• Evaluate the effectiveness of the activity from various perspectives after implementation. In most cases there will a product which is representative of students’ work, which can be used for evaluation. Other methods to assess the effectiveness include soliciting student feedback through a survey tool or assessment of the overall quality of student work.

Active Learning Examples
One of the benefits of online learning is the accessibility to resources on the Web. Many educators are wary of using online sources for content and learning activities, however I am an advocate of this method because of the interesting and authentic open resources available that can supplement instruction. But it is the careful selection of the media and applications that is critical, selecting those that are the right fit for the instructional objectives.

1) Individual Activity Example
Course: World History II   Activity: Interactive Timeline of Revolution History
Introduction for Student: The goal of this activity is to describe the historical significance of one revolution that occurred between in 1770 and 1970 in terms of its political influence on subsequent events.

Instructional Vehicle: Online Discussion Forum
Instructions for Student (appear in blue text):
1) Click on the image below to go to the PBS website which links to this interactive map.
2) Roll you cursor over the shaded areas on the map once you are on the website [details here that describe the technical aspects of how to use the map].
3) Select one of the revolutions on the map that interests you or … [further options here].
4) To participate,
‘add new discussion topic’ in the forum and write three paragraphs about the revolution you chose and its historical significance by describing: its causes, the political climate at the time, the outcomes, and the revolution’s impact on subsequent political developments. For example … [guidelines provided here which also mention consulting the course textbook]  This is a graded activity. Please see the grading guidelines and rubric for further details [this establishes the expectations].
5) Do not duplicate what a classmate has already posted.

2) Collaborative Group Activity Example

Course: Foundations of Science   Activity: Group Position Statement [on a controversial issue]
Introduction for Student: Refer to statement I included in the design steps section
Instructional Vehicle: Online Discussion Forum for each group
Instructions for students (abbreviated):
How you will work together:
This is an asynchronous activity (not in real-time), which means you can participate at times that are convenient for you through your groups’ discussion board and through the messaging system within … This activity allows students to participate across time zones and personal schedules.

  • Watch the video from ‘Ted Talk’ (link below) by ….. [topic is a controversial one].
  • Work with your group to discuss the video’s content, then begin to create your group ‘statement’ using your group discussion board to get started… [we suggest students move to using Google docs to work on their position statement].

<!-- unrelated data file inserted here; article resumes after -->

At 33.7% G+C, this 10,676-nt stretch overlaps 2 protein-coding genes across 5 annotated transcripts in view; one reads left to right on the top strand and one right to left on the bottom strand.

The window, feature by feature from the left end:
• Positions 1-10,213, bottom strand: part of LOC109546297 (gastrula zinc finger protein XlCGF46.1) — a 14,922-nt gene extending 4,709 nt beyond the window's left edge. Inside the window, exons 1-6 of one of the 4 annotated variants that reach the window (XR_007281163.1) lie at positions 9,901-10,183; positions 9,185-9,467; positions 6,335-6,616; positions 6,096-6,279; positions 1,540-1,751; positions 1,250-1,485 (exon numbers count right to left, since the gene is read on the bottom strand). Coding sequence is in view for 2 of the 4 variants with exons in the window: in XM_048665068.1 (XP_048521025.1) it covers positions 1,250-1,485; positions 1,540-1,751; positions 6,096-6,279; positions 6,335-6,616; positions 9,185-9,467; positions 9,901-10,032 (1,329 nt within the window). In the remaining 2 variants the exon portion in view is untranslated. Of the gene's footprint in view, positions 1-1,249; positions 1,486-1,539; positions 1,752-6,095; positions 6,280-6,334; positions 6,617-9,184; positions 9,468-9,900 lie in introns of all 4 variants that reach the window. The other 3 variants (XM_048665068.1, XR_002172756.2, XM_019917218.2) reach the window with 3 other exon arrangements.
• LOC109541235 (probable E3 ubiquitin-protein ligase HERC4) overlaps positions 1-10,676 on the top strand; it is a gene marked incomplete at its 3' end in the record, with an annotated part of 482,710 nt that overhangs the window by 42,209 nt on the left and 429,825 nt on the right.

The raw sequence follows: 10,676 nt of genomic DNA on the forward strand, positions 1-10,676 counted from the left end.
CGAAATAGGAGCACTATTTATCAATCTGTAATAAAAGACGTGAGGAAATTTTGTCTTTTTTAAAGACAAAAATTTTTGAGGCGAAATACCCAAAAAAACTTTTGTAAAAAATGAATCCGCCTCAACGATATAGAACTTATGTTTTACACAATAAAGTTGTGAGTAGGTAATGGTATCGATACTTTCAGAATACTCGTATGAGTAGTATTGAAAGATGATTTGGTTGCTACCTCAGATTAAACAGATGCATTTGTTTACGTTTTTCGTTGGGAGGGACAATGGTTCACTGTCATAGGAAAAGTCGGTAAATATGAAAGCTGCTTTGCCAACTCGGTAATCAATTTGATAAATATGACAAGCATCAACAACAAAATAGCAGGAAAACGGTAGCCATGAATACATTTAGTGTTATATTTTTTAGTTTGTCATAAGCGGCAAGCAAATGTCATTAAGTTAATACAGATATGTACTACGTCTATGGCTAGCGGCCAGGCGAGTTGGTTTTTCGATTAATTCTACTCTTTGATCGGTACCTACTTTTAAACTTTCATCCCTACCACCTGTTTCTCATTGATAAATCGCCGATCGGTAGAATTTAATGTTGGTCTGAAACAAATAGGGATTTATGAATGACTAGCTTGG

• Detailed instructions follow which I did not include in consideration of your reading time.
  • Then second-half of the assignment is continued the following week where each group posts its position statement, and a class discussion ensues on the content of the group statements. Controversial issues usually generate much discussion, but does require instructor moderation.

Examples from other Institutions:
Mind the Science Gap: This class for public health students involves writing an article each week about a public health issue and posting it to the class blog Mind the Science Gap. Several mentors volunteer their time (myself included) to give feedback to students. Anyone can be involved and feedback is often from the general Web ‘public’. The course instructor does an excellent job of outlining the purpose of the assignment, and guidelines for giving students feedback on their articles.

Concept Mapping: I have read several journal articles about the use of concept mapping for group work, though I have not used it within our program to date. The idea appears to have potential, however all of the above principles of design would need to be incorporated. Click here for a blog post with a list of free concept mapping tools.

Active learning that involves students, that puts them in the center of the learning experience is possible in the online environment just as it is in the face-to-face classroom. We also see how active learning that takes advantage of the abundance of tools and applications available on the Web can make learning relevant, yet no less rigorous. Course instructors however are the key to successful learning outcomes by their involvement in instruction and development of active learning that adheres to pedagogical principles. Thanks for reading!

Photo Credit: Bloom’s [modified] Taxonomy by Ryan Somma, Flickr

Resources:
Interactive Activities in Online and Hybrid Courses, Teaching Geosciences Online, Resources
How-to Make Learning Relevant with Active Learning, Online Learning Insights

Online groups – Cooperative or Collaborative?

“Work teams Cooperate; learning teams Collaborate

What is the difference between collaborating and cooperating? Online communities and group work in particular has generated much discussion lately, and I’ve written several posts about group work, peer evaluations and more. Interesting, though the definitions differ ever so slightly, [cooperate: the process of working together to the same end, versus collaborate: to work jointly on an activity to produce or create something] yet how each is executed in the online learning environments differs significantly.

I’ve experienced both as a student in online communities – there is a stark contrast between the two – the process, experience and outcomes were all different. Most group work happening online today is likely cooperative in nature. Cooperative group work is not a negative – essentially students are engaging at a different level of cognitive skills (in context of Bloom’s Taxonomy). When online groups cooperate they apply, plan, develop. When collaborating, students analyze, synthesize and construct knowledge, problems are solved collectively. Higher order thinking skills are engaged.